My story began exactly 20 years ago, in May of 2000. My first husband, Menachem*, was scheduled for routine surgery to repair a minor problem with his jaw that made it hard for him to swallow. He had been born with a lower jaw that protruded a bit. He had never had it surgically repaired because his insurance company considered it a cosmetic procedure and refused to cover the cost.
By the time his insurance company approved the procedure, Menachem and I were happily married, living in a welcoming out-of-town community where he worked as the director of a funeral home. He was 28, and I was five years younger. We were blessed with a beautiful daughter, Aliza, who was only 11 months old at the time, and I was in my seventh month with our second child. Menachem was in perfect health. He was very involved in community activities and also helped his father, who was the respected rav of a local shul.
Menachem wasn’t unduly nervous about the procedure, which would be done under general anesthesia. I had no reason to be anxious either; I had no idea exactly what the surgery involved. All I knew was that during the procedure, Menachem’s jaw would be adjusted and his mouth taped shut. He would be discharged from the hospital the next day and would have to drink from a straw for several weeks until the incision healed. I was told this type of surgery was performed all the time and was considered low-risk.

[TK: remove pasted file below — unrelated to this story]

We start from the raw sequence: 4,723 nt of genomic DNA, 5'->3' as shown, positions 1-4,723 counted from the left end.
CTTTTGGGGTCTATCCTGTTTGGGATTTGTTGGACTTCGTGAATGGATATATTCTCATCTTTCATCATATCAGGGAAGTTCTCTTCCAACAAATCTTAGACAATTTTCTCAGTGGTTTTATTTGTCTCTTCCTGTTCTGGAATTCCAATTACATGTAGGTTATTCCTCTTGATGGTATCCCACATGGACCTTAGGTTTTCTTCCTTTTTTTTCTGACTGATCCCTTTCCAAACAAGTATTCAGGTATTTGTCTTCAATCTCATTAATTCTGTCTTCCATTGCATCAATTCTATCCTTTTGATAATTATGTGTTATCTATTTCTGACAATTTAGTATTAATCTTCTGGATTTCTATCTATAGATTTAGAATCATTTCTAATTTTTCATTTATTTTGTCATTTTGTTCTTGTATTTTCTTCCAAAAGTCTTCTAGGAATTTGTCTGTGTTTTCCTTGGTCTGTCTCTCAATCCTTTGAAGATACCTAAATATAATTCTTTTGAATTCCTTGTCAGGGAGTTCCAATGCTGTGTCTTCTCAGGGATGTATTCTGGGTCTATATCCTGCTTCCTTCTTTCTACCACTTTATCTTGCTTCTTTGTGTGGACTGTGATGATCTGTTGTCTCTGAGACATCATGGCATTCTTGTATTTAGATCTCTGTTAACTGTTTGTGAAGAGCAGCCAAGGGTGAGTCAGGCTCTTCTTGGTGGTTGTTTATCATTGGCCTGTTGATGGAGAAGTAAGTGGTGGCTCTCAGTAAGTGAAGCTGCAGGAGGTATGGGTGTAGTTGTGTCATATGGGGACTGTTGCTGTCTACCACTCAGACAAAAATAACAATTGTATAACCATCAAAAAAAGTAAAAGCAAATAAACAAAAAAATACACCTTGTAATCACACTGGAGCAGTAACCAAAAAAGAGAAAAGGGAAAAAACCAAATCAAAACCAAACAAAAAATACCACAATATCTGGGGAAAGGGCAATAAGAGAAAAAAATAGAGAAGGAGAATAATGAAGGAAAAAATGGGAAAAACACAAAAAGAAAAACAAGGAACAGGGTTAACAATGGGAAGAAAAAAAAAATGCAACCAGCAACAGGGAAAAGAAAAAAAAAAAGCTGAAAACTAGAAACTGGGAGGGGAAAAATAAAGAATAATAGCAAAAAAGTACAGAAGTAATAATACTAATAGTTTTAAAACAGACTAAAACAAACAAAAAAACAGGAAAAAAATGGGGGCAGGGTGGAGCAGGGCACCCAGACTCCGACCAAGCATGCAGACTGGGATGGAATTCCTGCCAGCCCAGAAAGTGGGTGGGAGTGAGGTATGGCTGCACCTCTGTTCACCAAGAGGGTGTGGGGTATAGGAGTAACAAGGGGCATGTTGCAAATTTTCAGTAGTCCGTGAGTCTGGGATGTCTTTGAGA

In reality, the procedure was detailed and invasive. The surgeon had to cut out Menachem’s lower jawbone and realign it completely, removing some teeth in the process. His mouth was then stapled shut, and a breathing tube was placed in his nose.
Since I was working part time as a secretary, I dropped Menachem off at the hospital and drove to my job. Later in the afternoon I had a routine appointment at my midwife’s office, and afterward I planned to go visit Menachem, who would be in recovery.
I said goodbye to Menachem that morning, never dreaming it was the last time I would see him.
I had an ordinary morning at work and then went to pick up Aliza from day care, taking her to my OB appointment. There were no signs that anything was amiss.
Sometime in the early afternoon, my mother-in-law, who lived a short distance away, called the hospital to find out how her son was doing. She was transferred to the recovery room, where a harried nurse picked up the phone.
“I’d like to ask about my son, Menachem, who just had jaw surgery,” my mother-in-law said. “How is he doing?” She expected to hear that he was still under observation and was doing well.
The nurse, who was caught off guard, blurted out the truth.
“He didn’t make it,” she said. “I’m so, so sorry.”
“What did you say?” My mother-in-law thought she’d misheard.
“He just passed away,” the nurse said before hanging up.
It was a miracle my mother-in-law didn’t have a heart attack from shock. Her son was a young man who had undergone what was supposed to have been a minor procedure. How could this have happened? What went wrong?